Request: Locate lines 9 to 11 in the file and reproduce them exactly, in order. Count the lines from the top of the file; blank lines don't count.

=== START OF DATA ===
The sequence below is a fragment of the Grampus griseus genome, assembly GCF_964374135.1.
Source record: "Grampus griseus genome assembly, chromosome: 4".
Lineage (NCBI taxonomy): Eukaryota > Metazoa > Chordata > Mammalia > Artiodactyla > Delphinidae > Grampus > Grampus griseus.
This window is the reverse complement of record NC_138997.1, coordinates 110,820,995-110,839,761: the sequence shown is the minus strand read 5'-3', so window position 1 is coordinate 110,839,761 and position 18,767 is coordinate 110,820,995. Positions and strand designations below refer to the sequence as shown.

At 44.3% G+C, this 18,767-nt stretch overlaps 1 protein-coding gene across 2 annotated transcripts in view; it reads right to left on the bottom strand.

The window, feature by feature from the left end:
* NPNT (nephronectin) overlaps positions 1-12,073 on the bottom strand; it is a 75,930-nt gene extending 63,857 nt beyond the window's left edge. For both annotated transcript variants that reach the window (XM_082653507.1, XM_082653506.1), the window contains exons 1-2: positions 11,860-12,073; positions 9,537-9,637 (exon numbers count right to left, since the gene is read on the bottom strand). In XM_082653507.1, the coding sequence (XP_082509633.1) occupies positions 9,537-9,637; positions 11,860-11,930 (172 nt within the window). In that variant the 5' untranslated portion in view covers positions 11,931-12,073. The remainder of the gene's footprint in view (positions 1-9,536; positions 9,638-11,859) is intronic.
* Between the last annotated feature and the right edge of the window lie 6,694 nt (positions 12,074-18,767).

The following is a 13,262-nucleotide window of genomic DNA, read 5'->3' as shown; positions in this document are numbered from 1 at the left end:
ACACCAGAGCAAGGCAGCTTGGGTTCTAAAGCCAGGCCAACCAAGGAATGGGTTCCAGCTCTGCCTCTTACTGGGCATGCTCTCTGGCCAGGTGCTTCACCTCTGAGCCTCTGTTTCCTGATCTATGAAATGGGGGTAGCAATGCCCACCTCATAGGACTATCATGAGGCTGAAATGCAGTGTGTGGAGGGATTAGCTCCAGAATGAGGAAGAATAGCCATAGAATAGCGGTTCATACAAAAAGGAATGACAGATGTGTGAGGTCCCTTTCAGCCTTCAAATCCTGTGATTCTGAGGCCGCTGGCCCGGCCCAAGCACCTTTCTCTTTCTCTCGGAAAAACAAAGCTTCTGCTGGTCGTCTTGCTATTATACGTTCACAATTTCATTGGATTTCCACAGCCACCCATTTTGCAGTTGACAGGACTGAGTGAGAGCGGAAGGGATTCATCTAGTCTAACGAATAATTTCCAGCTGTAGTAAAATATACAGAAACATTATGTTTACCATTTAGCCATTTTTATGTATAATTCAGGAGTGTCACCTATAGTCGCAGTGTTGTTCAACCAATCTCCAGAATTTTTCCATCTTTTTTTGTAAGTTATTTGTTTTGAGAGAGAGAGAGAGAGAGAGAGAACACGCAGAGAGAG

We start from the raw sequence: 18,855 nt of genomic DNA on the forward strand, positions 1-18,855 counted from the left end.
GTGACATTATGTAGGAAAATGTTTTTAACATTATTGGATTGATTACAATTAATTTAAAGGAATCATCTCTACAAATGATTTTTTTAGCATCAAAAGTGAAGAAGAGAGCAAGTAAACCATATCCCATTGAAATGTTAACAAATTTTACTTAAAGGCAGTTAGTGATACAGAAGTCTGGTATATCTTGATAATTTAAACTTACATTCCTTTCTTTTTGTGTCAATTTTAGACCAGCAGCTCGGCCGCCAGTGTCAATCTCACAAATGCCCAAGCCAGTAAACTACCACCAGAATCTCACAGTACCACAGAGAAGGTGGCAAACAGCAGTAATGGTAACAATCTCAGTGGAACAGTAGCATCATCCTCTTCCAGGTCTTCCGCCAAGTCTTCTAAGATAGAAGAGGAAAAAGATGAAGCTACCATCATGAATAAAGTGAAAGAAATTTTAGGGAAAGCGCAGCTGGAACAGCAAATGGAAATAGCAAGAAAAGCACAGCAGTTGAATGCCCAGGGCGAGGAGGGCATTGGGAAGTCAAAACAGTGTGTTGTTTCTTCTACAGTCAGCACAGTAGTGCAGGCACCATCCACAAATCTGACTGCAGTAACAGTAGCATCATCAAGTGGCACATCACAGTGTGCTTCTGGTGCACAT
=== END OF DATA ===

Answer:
The following is a 13,262-nucleotide window of genomic DNA, read 5'->3' as shown; positions in this document are numbered from 1 at the left end:
ACACCAGAGCAAGGCAGCTTGGGTTCTAAAGCCAGGCCAACCAAGGAATGGGTTCCAGCTCTGCCTCTTACTGGGCATGCTCTCTGGCCAGGTGCTTCACCTCTGAGCCTCTGTTTCCTGATCTATGAAATGGGGGTAGCAATGCCCACCTCATAGGACTATCATGAGGCTGAAATGCAGTGTGTGGAGGGATTAGCTCCAGAATGAGGAAGAATAGCCATAGAATAGCGGTTCATACAAAAAGGAATGACAGATGTGTGAGGTCCCTTTCAGCCTTCAAATCCTGTGATTCTGAGGCCGCTGGCCCGGCCCAAGCACCTTTCTCTTTCTCTCGGAAAAACAAAGCTTCTGCTGGTCGTCTTGCTATTATACGTTCACAATTTCATTGGATTTCCACAGCCACCCATTTTGCAGTTGACAGGACTGAGTGAGAGCGGAAGGGATTCATCTAGTCTAACGAATAATTTCCAGCTGTAGTAAAATATACAGAAACATTATGTTTACCATTTAGCCATTTTTATGTATAATTCAGGAGTGTCACCTATAGTCGCAGTGTTGTTCAACCAATCTCCAGAATTTTTCCATCTTTTTTTGTAAGTTATTTGTTTTGAGAGAGAGAGAGAGAGAGAGAGAACACGCAGAGAGAG

We start from the raw sequence: 18,855 nt of genomic DNA on the forward strand, positions 1-18,855 counted from the left end.